Follow the Science

A grab-bag of fascinating books to discuss at your next Zoom cocktail party

I don’t like nature. I get nervous if I’m more than 200 yards away from concrete. Central Park is my idea of roughing it and I believe we created doors to keep animals out, so why the hell do you bring the little beasties into your home? And yet, I love a good science book and quite enjoy reading about someone else trudging through the muck and mire in search of some rare animal or plant or what have you.

Here are four new science books just out, including a National Book Award nominee, a truly stimulating survey in the vein of Sapiens, a so-so grab bag of insect facts and a book about the end of the universe perfect for your next cocktail party chit chat. Of course, we’re not having cocktail parties but you can always drop some facts from it on a Zoom call.

A superb owl

Owls of The Eastern Ice is a travelogue and study of a rare, little seen bird called the fish owl. That sounds like a Monty Python sketch or a CRISPR project gone awry. It’s called the fish owl because, rather uniquely for owls, it thrives on fish that it hunts in rivers. They’re extremely rare, found mostly in parts of Japan and the far reaches of Russia. And they’re going extinct.

 

Like any good student, author Jonathan C. Slaght found this poorly-documented creature and thought, research project! A little funding, some advice from his advisers, and Slaght is off on his adventure to track down the fish owl, figure out its breeding patterns, and devise a plan to protect the poor fellow.

Slaght’s scientific odyssey involves a surprising amount of vodka. He nicely balances his book between tales of the humans he meets (like a hermit hiding from organized crime or the many, many men who produce a bottle of alcohol and prove mightily offended if he doesn’t empty it by the end of the night) and the intriguing details of this sneaky, private bird. Colorful, amusing, slightly shaggy, it’s a good tale even if it involves a great deal of waiting around in the miserable cold. No easy feat but Slaght maintains your interest. Still, I’m slightly surprised it made the long list for the National Book Award.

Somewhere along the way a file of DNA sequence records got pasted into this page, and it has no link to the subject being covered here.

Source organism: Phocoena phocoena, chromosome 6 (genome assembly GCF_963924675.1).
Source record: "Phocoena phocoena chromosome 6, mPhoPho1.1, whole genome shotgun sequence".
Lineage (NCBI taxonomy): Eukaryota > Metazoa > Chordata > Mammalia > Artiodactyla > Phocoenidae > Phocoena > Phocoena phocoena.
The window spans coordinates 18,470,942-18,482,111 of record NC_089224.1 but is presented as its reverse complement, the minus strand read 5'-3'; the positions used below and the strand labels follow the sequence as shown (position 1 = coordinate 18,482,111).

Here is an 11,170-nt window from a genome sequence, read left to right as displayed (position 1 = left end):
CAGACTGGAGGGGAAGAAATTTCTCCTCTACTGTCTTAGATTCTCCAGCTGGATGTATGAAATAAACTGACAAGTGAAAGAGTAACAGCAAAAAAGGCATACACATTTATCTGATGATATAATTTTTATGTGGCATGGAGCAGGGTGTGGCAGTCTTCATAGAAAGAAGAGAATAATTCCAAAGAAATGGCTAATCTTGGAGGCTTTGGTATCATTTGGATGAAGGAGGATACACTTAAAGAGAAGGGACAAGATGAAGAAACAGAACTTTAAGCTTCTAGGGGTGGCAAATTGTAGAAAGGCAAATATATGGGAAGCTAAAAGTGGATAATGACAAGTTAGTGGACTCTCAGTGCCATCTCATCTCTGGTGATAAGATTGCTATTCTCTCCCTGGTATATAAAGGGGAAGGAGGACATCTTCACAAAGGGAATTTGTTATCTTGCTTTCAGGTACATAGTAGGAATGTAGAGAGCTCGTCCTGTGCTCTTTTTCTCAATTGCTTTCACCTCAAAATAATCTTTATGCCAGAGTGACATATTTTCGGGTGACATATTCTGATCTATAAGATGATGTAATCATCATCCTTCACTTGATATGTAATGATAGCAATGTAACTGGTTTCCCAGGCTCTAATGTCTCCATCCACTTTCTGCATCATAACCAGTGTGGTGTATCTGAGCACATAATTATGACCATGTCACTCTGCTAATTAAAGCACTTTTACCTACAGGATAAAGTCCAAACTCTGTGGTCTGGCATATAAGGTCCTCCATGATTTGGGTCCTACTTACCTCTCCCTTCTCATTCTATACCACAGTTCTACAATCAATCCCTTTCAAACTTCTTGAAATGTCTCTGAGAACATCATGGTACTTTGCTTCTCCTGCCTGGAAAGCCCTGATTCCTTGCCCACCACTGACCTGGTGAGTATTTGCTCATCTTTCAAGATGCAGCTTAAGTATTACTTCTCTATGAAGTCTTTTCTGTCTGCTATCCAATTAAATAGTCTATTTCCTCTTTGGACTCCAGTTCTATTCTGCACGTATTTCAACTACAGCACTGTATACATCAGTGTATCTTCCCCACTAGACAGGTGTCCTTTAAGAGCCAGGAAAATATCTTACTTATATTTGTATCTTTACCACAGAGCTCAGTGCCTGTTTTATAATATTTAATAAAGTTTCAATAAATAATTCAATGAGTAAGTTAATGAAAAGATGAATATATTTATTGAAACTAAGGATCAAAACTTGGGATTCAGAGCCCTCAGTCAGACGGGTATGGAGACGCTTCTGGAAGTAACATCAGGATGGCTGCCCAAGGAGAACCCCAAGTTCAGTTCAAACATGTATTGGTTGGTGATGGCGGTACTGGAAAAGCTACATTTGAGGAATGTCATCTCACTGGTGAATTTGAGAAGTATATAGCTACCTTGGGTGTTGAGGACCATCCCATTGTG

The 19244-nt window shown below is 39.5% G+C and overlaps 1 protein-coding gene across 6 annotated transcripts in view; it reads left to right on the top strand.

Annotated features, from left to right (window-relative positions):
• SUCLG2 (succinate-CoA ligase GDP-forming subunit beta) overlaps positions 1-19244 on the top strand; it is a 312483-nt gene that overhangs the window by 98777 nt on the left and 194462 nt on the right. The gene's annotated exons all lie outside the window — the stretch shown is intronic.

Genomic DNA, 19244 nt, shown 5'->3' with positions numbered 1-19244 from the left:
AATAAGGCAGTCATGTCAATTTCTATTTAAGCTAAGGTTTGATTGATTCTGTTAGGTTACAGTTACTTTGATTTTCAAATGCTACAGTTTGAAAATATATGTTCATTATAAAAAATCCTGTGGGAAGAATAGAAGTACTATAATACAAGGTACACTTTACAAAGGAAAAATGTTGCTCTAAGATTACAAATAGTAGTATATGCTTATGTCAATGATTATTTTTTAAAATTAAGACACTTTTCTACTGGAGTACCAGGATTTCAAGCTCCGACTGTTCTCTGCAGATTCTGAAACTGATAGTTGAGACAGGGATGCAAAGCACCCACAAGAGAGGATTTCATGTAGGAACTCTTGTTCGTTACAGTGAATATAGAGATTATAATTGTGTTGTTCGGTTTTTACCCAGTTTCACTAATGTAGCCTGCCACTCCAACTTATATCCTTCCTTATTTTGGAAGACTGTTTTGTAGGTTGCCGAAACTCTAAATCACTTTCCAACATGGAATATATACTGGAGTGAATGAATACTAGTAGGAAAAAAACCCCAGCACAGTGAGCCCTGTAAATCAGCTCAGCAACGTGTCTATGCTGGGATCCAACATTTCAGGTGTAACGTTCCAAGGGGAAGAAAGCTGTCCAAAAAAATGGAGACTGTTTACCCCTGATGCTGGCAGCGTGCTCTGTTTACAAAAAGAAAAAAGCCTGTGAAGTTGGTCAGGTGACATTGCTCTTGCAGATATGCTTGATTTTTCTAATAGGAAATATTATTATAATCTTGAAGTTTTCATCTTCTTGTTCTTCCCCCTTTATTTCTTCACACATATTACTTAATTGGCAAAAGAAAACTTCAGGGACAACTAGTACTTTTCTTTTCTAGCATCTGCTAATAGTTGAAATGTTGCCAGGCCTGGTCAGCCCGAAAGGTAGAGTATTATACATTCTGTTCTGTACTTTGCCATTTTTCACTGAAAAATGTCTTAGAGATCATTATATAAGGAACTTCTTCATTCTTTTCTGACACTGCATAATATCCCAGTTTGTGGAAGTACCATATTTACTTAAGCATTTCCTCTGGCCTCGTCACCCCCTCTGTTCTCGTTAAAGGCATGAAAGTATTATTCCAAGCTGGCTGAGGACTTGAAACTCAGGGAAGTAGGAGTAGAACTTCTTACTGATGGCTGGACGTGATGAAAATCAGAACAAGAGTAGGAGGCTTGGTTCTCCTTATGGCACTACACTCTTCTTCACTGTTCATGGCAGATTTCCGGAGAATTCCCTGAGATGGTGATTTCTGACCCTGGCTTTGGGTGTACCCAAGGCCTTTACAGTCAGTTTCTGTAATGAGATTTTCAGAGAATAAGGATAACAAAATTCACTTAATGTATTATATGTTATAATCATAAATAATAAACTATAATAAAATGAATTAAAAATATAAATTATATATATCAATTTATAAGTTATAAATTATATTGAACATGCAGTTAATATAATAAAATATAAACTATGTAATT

My God, it’s full of stars

That honor should have gone to The Human Cosmos. This all-encompassing work zeroes in on our understandable obsession with the stars. It’s not an up-to-the-minute report on the latest scientific breakthroughs. Instead it’s an impressively erudite examination of how stars have inspired us throughout the millennia.

I remember driving cross country and stopping to rest late at night in the Rocky Mountains. I pulled over at a rest stop far away from humans, turned off the engine, leaned my seat back, looked up through the sun roof and gasped. I’d never seen so many stars in the sky. The Human Cosmos makes that sight, once so common and now so rare, seem more meaningful than I’d ever imagined.

Author Jo Marchant charts the historical record of cosmology and the fascinating ways a growing understanding of the universe colored everything we thought and did. I mean, everything. Art, religion, politics, you name it. She synthesizes a remarkably wide-ranging survey of the stars throughout history as charted by historians, archeologists, astronomers (of course) and also philosophers and artists. You can cherry-pick information; I had no idea the halo seen behind Jesus Christ in religious iconography is a holdover from pagan cults celebrating a sun god, for example.  Marchant impressively pulls together this wealth of sources to tell a coherent, entrancing tale.

Those things that insects do

Edward D. Melillo doesn’t pull off that same trick with The Butterfly Effect. It’s a decent survey of how our lives are intertwined with insects, and I don’t just mean bees pollinating flowers and plants. Though that is very, very important. Very.

Pollination gets its due, but Melillo is best when surprising us. He offers up six main subjects with decreasing success. First we have shellac, the breakthrough material for capturing sound brought to us by insect secretion. Silk, a surprisingly durable material both beautiful and complex that science simply can’t best, tops even that. And then there’s the cochineal, a source of red dye and other hard-to-equal attributes held tightly by empires, stolen by “biopirates” and ultimately brought to the world.

So far, so good. Melillo is on less solid ground when tackling the more familiar territory of the fruit fly in science and the insects that pollinate the world’s crops. You’d have to be daft or Sarah Palin not to know the fruit fly is an essential element in scientific research and the source of so much knowledge in genetics. And even Palin, who once mocked money spent on studying fruit flies as a boondoggle, must know we depend on insects for pollination.